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Utility Cycling Want to haul groceries, beer, maybe even your kids? You don't have to live car free to put your bike to use as a workhorse. Here's the place to share and learn about the bicycle as a utility vehicle.

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Old 05-25-10, 03:04 PM   #1
Sammyboy
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Going Car Light - Yuba Mundo questions

(cross posted from Living Car Free - sorry!) So, I'm selling my car. My wife is keeping hers, (we have a 2 year old, and are trying for another, so though she's willing to do lots by bike, we'll need motor transport, and I don't think I'd like to do without altogether at this stage). I, however, have a job that involves travelling all over the country and staying away from home a lot, so I'll be using my folding bike on trains, carrying all my eqpt and clothing in various clever bags, and using my Blackberry as a satnav to get me round new and unknown areas. Although I'll be doing it far more, none of this is new to me, and I don't have any questions about it.

What I would like to know is a bit more about the Yuba Mundo. I'd like, when I'm home, to feel like I can still do all the local jobs that I would do by car, when the wife is out in our remaining car. Partly this is for practicality, partly just that I want to do less by car. I know the Mundo is heavy, but that doesn't worry me too much - it's pretty flat round here, and as a 240lb guy, I'll be half the possible payload on my own! I like that it has really big well designed bags, I like that it has the wide-loader aspect of the Xtra built in, and I like that it'll transport me, another adult, a kid in a child seat and still some other stuff besides. Here, however, are my questions:

1) I gather that the Peanut Shell kiddie seats make it impossible to use the big bags. How easy is it to remove and refit them, and with one in position, can you use regular panniers behind?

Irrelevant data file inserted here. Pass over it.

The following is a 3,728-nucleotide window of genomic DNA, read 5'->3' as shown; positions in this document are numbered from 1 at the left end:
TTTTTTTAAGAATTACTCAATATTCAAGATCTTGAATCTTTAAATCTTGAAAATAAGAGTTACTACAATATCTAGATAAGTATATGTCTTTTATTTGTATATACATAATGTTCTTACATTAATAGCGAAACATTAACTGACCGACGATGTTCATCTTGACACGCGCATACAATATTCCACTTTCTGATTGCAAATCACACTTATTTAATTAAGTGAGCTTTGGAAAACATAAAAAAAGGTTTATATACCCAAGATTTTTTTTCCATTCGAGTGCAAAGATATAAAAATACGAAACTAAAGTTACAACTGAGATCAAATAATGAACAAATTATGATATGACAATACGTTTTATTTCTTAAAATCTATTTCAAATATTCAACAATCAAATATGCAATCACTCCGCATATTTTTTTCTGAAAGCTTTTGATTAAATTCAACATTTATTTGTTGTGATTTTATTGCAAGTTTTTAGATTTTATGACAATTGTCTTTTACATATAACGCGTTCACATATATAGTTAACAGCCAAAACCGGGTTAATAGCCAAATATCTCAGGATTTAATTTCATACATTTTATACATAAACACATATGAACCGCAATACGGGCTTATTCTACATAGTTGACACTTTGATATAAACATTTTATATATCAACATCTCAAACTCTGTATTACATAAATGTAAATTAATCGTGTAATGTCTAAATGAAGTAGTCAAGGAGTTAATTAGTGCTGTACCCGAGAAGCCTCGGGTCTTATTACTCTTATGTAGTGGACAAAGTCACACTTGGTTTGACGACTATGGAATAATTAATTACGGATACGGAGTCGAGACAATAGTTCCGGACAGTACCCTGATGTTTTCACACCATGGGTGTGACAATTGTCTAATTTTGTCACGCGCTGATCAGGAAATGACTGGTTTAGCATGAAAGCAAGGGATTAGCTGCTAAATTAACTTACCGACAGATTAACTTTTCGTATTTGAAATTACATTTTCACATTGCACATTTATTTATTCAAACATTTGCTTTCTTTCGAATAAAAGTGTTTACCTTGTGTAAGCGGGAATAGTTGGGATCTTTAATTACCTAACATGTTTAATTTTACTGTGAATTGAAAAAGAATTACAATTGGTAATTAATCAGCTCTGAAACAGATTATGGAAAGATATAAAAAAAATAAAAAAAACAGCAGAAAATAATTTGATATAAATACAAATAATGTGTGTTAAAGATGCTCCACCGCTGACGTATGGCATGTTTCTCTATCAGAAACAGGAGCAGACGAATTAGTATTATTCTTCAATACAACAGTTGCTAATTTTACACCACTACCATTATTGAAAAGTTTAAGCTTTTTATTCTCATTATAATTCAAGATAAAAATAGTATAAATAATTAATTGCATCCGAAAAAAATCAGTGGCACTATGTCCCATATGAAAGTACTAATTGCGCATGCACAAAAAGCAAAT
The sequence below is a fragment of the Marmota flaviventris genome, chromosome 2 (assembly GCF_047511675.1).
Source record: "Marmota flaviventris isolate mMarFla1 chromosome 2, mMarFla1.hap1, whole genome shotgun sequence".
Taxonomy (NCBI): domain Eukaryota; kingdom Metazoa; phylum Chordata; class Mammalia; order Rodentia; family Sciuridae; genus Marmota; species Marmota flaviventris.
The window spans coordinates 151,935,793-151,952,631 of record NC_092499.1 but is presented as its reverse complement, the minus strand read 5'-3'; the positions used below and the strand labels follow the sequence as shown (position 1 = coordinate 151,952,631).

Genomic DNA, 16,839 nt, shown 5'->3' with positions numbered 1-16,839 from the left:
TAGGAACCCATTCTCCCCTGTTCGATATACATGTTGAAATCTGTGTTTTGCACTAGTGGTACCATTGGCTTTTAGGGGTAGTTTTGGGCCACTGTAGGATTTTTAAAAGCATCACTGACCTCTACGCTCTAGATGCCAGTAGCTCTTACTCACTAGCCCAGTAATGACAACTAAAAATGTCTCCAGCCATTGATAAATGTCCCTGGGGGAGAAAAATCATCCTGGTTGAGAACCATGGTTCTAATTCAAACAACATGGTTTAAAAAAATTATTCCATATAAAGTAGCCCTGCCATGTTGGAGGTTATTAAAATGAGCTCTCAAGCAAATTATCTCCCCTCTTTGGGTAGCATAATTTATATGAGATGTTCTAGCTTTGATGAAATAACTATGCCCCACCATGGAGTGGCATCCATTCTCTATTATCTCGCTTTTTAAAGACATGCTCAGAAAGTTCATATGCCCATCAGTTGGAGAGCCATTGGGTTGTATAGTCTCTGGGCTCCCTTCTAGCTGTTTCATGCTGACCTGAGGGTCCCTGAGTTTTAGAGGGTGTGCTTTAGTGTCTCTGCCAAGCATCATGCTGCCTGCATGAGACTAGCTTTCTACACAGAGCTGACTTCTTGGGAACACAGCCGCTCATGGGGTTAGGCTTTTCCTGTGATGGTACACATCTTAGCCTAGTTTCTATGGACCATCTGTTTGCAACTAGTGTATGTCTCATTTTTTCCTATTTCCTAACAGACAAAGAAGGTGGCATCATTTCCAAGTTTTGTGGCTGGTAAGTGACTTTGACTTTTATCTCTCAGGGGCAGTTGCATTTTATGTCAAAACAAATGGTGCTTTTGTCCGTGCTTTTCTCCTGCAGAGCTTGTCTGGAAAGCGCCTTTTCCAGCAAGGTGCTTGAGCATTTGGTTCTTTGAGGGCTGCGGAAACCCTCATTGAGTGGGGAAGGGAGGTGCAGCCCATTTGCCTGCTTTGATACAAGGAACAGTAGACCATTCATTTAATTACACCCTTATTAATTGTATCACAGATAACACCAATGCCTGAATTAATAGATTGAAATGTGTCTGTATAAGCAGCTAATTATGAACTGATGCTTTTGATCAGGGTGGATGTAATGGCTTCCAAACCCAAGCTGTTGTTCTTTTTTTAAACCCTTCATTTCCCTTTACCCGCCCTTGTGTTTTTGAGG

2) How easy is it to lock this bike? I have a gold standard U lock, but it looks to me as though the side frames would make it hard to lock the rear triangle Sheldon Brown style on this bike. Would I need a big heavy chain too?

3) Does anyone know whether the bike has clearance for Schwalbe Fat Frank tyres? This is partly for durability, and because I really trust Schwalbe, but honestly, it's at least as much because I think the bike would look awesome with cream balloon tyres

4) It looks as though the seat pad is easy to install and remove; can you use it with a Peapod, to carry an adult and a child? And does it impede the fitting of the big bags, or other panniers?

5) Has anyone used a child trailer with the Mundo? I realise that's starting to sound excessive, but I can imagine it being useful sometimes, and if you have the trailer anyway...... Is there anything about the design that makes fitting a trailer hard?

If there's anything you think I might be missing, I'm interested to know. I think realistically it'll be a few months before losing the car saves me enough moolah to consider the Mundo, but I want to lay my plans ahead of time....
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Old 05-25-10, 03:12 PM   #2
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I don't have a Mundo, but I rarely bother to lock the rear wheel on the Xtracycle. Blasted thing is hard enough to get off as it is.

I checked out a Mundo last year and you may want to factor in upgrading the components - not sure what it configurations it comes in where you are, but the shop here that carries them only has singlespeeds with a caliper brake which doesn't inspire confidence. For considerably cheaper I upgraded a secondhand MTB with a Free Radical. Not quite as stiff, but the disc brake is worth it.
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Old 05-25-10, 10:01 PM   #3